Here's an even closer look at the Final Fantasy 1-6 pixel art remasters
After a baffling 30-second announcement which fans had to pause and freeze-frame to get detail from, Square Enix has finally released a closer look at the Final Fantasy Pixel Remaster series, an upcoming set of stand-alone re-releases of the classic 2D Final Fantasy games for PC and Mobile.
The Pixel Remaster series aims to offer a definitive remastered version of the first six Final Fantasy games, updating Final Fantasy I, II, III, IV, V and VI to modern standards on modern platforms. They follow on from controversial redrawn versions of FF5 and FF6 from 2013 and 2014 that fans generally hated - this aims to be a much more faithful reimagining of these beloved games.
That doesn't mean they're pixel-accurate, however. As we discovered in our investigation earlier this month, the Pixel Remaster series features redrawn character sprites across all six games, with details and colouring changed. While they're far closer to the originals, they are definitely different - and now, thanks to a new trailer Square Enix uploaded to its Japanese YouTube channels, we can glimpse those new sprites in-game across all six titles.
The 30-minute deep dive trailer was seemingly released by mistake, and has since been removed. It confirms that the games will be released individually, with the first - FF1 - set to release on Steam and Mobile in Japan at some point next month. [Update: Video is now public)
deleted video mostly focuses on talking to some of the developers of the original games about their legacy - but also features some short glimpses of in-game footage. Here's some screenshots of all six games as shown in the trailer, courtesy of ResetEra user Laxoon - with some analysis from us below.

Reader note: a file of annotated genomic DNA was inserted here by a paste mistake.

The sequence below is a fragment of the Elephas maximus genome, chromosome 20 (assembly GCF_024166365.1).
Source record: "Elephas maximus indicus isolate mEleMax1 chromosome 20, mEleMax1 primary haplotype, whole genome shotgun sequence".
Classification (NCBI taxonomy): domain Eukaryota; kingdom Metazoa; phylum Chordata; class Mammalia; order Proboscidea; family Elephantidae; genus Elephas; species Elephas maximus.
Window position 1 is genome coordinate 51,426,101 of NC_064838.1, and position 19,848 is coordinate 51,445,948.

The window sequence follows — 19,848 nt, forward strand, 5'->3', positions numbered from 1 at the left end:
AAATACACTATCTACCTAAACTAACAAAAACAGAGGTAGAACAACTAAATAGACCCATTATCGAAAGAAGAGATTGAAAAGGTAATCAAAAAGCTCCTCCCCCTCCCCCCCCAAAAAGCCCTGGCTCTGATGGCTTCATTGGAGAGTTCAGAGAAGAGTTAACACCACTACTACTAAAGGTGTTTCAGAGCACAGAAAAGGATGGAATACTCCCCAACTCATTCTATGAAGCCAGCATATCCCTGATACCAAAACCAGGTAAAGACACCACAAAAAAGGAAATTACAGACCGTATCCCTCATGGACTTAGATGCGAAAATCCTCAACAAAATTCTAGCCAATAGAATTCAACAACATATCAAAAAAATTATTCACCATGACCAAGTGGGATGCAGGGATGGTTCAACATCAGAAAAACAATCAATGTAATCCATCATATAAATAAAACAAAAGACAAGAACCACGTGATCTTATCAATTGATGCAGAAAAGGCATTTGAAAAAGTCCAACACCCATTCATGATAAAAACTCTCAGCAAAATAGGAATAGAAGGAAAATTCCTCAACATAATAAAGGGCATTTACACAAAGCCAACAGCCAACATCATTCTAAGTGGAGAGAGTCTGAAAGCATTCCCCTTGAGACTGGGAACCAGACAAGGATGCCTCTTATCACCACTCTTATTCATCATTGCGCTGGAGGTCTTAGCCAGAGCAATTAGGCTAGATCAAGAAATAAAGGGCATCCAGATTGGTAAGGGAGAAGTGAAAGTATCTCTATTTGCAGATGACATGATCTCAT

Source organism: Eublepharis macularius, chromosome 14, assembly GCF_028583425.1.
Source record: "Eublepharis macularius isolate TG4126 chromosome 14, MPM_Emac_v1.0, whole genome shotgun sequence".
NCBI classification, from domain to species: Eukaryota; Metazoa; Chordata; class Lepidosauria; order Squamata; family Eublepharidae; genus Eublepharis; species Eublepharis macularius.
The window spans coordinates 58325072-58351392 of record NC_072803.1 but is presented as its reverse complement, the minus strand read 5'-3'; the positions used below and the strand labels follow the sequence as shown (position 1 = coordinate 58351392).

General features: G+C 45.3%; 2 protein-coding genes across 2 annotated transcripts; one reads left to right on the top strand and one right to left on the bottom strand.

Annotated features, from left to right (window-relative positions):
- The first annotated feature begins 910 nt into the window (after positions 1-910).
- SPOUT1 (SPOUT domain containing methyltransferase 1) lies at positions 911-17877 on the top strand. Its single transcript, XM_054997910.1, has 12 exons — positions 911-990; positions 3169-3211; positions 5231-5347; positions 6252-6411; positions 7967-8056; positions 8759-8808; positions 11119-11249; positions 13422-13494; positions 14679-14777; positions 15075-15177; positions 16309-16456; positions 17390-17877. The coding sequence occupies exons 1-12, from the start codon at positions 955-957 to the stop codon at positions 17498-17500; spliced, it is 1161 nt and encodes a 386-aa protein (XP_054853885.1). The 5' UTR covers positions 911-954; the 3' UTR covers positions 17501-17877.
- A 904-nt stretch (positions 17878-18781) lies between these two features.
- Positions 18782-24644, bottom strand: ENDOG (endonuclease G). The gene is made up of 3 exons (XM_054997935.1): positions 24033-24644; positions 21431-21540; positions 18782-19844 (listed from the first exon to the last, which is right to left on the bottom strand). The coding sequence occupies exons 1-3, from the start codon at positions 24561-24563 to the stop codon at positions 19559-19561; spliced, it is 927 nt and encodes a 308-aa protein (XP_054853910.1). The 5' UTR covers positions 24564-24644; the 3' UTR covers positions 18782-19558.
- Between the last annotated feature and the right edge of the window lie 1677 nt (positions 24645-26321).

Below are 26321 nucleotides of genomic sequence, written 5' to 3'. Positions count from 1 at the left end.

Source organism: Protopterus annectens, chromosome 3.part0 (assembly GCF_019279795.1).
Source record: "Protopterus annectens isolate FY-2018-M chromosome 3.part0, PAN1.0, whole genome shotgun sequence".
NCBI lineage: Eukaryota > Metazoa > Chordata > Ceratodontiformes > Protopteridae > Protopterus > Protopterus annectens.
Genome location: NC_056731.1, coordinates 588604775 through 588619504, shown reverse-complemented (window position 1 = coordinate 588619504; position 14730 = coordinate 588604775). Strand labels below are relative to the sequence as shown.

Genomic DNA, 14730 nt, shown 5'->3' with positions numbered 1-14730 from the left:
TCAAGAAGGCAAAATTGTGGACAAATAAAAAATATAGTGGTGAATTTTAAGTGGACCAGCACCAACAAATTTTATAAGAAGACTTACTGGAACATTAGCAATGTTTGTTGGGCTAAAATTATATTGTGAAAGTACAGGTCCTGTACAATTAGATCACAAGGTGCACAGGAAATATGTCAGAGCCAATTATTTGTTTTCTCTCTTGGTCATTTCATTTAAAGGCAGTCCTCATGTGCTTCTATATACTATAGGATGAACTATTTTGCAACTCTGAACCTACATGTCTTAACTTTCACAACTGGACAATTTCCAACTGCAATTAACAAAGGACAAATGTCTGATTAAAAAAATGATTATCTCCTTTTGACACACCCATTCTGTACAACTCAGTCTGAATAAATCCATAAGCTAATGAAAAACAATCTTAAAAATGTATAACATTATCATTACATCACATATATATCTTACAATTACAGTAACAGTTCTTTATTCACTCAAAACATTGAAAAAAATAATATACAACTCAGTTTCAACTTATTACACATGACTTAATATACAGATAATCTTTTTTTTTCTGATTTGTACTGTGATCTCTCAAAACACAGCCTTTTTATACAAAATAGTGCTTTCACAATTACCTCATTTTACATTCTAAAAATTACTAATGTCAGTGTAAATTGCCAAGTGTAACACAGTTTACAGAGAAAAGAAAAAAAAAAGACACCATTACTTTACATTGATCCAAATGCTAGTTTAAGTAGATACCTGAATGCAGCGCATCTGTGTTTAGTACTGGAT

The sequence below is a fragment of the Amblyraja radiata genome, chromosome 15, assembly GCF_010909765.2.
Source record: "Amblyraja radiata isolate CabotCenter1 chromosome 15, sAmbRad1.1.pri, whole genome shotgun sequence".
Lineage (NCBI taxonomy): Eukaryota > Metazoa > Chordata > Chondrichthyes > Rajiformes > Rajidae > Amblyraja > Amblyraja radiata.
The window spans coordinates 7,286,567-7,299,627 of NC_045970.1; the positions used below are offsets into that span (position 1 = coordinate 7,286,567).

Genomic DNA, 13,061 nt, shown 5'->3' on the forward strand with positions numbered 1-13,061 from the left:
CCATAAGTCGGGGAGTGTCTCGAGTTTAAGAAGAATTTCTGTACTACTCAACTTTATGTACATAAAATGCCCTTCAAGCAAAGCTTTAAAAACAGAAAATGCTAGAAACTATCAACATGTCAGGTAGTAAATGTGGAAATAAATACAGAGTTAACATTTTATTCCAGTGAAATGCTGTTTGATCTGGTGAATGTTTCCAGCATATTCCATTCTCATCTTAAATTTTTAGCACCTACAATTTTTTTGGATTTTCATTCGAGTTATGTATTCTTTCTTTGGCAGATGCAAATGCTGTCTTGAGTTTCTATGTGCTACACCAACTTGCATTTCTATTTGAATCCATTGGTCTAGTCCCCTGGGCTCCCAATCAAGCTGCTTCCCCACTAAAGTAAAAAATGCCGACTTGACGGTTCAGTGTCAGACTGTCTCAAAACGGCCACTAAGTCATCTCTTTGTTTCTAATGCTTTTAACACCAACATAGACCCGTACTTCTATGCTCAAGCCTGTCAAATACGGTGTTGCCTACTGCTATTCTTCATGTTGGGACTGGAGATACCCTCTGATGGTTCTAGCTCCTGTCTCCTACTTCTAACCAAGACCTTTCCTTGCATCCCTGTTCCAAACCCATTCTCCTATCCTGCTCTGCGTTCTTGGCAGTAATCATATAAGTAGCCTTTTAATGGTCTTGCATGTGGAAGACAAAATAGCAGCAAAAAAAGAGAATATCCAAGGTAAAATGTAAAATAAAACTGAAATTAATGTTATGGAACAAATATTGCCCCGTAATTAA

The images give us a better glimpse at the HD Pixel Art Remaster collection, and based on the control prompts for things like the space bar, appear to have been captured from the PC versions.
In these images, we can see that not just the main sprites have changed - but also there have been general artistic tweaks across the board. Most striking is the image of FF6's Narshe from the game's opening moments. In the original game you can glimpse the town of Narse down below the cliff edge where Terra, Biggs and Wedge survey it from on high - but in the Pixel Remaster version, the buildings are much larger and more defined, and the color scheme of the scene in general has been adjusted.
What this comparison makes clear, above all else, is that these are not phoned-in versions of these games with redrawn sprites and nothing else. That was what we got in 2013/4 - and the fan backlash was considerable, mostly to sprites that, while technically accomplished, didn't seem to fit the original games.
The new sprites might be an attempt to emulate the color distribution effects of display on CRT television displays, or they might just be an artistic change to better match other art and the original intent. Certainly, the changes will made the six 2D FFs more similar in general style. We don't yet know the complete intention and detail around changes for sure, though it is clear that these new sprites are based on those in the 2018 FF DOT art book, which original FF sprite artist Kazuko Shibuya revisited much of her work for.
The remasters are clearly aiming to be cohesive works that recreate the mood of the original game - though with some changes. For older games, this involves drawing reference from the many different versions previously available. Here's an extensive look at every major version of FF1 (with credit to various YouTube channels for the screengrabs of the NES, Wondersawn, PS1, GBA, and PSP versions):
Finally, here's a return to the earliest and most visually basic of the 16-bit era Final Fantasy titles, with a look at a few of the various versions of FF4 (with credit again to a few YouTube channels for the shots of PSP and GBA, plus the excellent Legends of Localization for a matching shot of the SNES original):
Hopefully the trailer is re-released, alongside more screenshots and footage, soon.